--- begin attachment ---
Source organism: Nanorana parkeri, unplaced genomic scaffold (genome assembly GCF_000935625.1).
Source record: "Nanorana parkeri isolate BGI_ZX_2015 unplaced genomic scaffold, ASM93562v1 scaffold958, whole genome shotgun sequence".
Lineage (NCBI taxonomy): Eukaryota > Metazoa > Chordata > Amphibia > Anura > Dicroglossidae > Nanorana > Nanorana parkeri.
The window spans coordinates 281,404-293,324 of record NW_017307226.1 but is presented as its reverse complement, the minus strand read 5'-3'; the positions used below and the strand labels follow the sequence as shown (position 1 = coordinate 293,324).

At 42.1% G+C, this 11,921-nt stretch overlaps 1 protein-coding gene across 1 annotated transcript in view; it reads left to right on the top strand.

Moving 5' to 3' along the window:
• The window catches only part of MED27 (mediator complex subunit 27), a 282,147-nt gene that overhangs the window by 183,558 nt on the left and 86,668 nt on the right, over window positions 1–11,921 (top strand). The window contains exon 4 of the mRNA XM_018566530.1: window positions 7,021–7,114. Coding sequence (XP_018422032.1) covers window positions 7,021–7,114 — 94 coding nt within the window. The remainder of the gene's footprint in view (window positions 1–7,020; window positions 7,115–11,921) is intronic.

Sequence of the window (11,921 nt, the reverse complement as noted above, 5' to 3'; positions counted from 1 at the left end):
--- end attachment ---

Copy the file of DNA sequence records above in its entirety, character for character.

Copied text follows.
Source organism: Nanorana parkeri, unplaced genomic scaffold (genome assembly GCF_000935625.1).
Source record: "Nanorana parkeri isolate BGI_ZX_2015 unplaced genomic scaffold, ASM93562v1 scaffold958, whole genome shotgun sequence".
Lineage (NCBI taxonomy): Eukaryota > Metazoa > Chordata > Amphibia > Anura > Dicroglossidae > Nanorana > Nanorana parkeri.
The window spans coordinates 281,404-293,324 of record NW_017307226.1 but is presented as its reverse complement, the minus strand read 5'-3'; the positions used below and the strand labels follow the sequence as shown (position 1 = coordinate 293,324).

At 42.1% G+C, this 11,921-nt stretch overlaps 1 protein-coding gene across 1 annotated transcript in view; it reads left to right on the top strand.

Moving 5' to 3' along the window:
• The window catches only part of MED27 (mediator complex subunit 27), a 282,147-nt gene that overhangs the window by 183,558 nt on the left and 86,668 nt on the right, over window positions 1–11,921 (top strand). The window contains exon 4 of the mRNA XM_018566530.1: window positions 7,021–7,114. Coding sequence (XP_018422032.1) covers window positions 7,021–7,114 — 94 coding nt within the window. The remainder of the gene's footprint in view (window positions 1–7,020; window positions 7,115–11,921) is intronic.

Sequence of the window (11,921 nt, the reverse complement as noted above, 5' to 3'; positions counted from 1 at the left end):